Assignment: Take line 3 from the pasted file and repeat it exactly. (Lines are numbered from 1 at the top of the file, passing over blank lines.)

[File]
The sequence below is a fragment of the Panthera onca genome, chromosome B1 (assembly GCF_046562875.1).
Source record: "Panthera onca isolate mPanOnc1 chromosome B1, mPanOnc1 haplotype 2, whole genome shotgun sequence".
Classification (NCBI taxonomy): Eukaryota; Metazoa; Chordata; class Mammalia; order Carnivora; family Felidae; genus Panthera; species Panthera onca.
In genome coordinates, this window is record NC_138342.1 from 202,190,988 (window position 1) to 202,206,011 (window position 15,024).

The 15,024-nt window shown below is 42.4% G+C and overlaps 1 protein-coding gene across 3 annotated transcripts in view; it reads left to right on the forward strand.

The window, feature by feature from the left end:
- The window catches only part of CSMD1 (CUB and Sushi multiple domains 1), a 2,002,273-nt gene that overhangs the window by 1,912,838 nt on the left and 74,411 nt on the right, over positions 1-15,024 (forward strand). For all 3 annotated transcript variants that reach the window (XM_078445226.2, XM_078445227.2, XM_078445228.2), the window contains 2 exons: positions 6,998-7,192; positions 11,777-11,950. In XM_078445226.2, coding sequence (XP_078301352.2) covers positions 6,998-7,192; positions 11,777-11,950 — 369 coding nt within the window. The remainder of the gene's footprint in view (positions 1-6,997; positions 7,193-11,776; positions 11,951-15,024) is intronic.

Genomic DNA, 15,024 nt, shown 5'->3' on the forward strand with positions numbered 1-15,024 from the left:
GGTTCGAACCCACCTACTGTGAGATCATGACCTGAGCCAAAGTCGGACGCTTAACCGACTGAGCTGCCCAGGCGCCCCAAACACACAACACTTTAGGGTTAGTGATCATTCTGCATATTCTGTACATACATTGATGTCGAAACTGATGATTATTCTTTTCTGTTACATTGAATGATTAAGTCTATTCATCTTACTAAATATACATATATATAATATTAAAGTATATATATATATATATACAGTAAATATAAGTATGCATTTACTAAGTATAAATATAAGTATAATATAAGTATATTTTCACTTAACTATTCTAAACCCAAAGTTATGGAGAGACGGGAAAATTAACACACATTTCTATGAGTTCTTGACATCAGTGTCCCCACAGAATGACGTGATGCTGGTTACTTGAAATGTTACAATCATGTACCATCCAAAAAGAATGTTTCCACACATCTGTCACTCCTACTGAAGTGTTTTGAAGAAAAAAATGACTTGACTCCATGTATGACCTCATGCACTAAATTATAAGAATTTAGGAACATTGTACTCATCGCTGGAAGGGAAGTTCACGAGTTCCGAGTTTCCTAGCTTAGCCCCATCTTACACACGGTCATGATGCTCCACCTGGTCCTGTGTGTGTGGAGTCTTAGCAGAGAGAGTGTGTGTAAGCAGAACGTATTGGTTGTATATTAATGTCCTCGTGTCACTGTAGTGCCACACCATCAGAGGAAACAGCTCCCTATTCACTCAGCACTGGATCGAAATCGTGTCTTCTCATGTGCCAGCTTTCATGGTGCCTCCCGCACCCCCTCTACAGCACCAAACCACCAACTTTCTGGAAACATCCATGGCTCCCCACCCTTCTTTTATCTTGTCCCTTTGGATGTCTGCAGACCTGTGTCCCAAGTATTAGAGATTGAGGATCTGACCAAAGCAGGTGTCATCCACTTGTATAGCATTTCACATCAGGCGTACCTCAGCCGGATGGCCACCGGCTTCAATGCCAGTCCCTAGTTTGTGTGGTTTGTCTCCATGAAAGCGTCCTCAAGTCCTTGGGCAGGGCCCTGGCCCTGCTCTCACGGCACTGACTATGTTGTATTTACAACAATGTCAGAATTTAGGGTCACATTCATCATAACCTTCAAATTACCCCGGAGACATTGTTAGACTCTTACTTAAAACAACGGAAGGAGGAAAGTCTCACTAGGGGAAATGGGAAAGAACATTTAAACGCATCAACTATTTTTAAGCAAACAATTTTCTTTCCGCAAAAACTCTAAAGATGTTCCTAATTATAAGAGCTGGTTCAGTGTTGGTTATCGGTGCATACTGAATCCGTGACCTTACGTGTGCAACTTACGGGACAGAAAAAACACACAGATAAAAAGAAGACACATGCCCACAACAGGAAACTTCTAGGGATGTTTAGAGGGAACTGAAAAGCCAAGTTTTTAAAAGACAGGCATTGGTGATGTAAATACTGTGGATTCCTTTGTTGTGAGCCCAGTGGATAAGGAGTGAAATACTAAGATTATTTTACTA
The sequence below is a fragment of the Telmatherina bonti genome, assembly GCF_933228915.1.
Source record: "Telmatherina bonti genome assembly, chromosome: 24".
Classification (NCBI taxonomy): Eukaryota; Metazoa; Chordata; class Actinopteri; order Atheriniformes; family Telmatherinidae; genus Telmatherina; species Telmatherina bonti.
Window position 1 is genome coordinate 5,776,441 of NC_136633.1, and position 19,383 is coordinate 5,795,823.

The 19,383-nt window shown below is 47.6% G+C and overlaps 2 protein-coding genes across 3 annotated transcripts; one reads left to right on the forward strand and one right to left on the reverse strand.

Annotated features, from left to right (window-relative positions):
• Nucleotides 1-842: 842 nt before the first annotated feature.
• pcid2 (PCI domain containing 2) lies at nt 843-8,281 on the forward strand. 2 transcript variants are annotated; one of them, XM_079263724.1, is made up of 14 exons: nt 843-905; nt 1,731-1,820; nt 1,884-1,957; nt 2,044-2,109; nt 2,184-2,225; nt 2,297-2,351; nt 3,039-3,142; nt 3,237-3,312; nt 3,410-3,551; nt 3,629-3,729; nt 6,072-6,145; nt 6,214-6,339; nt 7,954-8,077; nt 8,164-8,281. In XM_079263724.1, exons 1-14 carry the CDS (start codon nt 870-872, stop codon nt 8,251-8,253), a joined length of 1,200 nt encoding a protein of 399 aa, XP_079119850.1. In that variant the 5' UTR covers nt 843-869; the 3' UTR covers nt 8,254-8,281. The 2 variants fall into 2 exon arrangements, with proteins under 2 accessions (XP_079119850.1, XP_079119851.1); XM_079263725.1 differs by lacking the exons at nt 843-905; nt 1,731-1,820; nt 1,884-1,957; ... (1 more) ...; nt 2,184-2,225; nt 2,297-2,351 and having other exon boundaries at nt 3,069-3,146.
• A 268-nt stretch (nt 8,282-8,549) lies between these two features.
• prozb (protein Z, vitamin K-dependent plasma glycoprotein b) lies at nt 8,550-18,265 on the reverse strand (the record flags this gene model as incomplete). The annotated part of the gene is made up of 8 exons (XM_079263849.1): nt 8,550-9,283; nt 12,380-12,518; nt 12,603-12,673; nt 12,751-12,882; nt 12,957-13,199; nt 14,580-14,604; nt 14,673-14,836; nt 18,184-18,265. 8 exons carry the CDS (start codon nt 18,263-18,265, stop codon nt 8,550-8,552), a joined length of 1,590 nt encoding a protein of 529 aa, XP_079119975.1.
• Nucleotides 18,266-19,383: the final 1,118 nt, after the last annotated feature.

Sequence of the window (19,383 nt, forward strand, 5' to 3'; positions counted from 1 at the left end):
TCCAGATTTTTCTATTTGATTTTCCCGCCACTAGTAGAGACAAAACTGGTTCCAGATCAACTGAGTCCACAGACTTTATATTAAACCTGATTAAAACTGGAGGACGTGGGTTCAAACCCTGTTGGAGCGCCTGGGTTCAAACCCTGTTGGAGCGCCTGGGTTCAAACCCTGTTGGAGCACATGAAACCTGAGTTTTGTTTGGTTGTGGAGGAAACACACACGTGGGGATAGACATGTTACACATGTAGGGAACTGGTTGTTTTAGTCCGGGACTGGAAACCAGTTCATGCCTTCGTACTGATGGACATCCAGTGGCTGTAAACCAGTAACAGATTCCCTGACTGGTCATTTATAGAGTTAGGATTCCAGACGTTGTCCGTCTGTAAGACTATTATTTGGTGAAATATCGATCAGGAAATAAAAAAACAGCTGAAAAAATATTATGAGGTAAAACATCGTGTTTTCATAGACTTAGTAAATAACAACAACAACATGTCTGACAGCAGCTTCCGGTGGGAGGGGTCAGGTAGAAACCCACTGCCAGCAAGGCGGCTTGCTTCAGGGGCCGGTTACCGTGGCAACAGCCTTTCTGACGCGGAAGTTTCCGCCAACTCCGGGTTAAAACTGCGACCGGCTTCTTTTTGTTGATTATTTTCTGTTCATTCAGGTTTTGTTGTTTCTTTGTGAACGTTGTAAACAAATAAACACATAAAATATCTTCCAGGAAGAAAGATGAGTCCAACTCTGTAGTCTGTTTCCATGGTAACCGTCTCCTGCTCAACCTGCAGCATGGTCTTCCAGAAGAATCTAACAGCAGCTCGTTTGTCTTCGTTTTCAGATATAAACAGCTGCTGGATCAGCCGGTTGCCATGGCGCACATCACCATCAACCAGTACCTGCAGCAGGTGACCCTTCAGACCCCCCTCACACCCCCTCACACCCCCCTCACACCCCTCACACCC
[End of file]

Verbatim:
Classification (NCBI taxonomy): Eukaryota; Metazoa; Chordata; class Mammalia; order Carnivora; family Felidae; genus Panthera; species Panthera onca.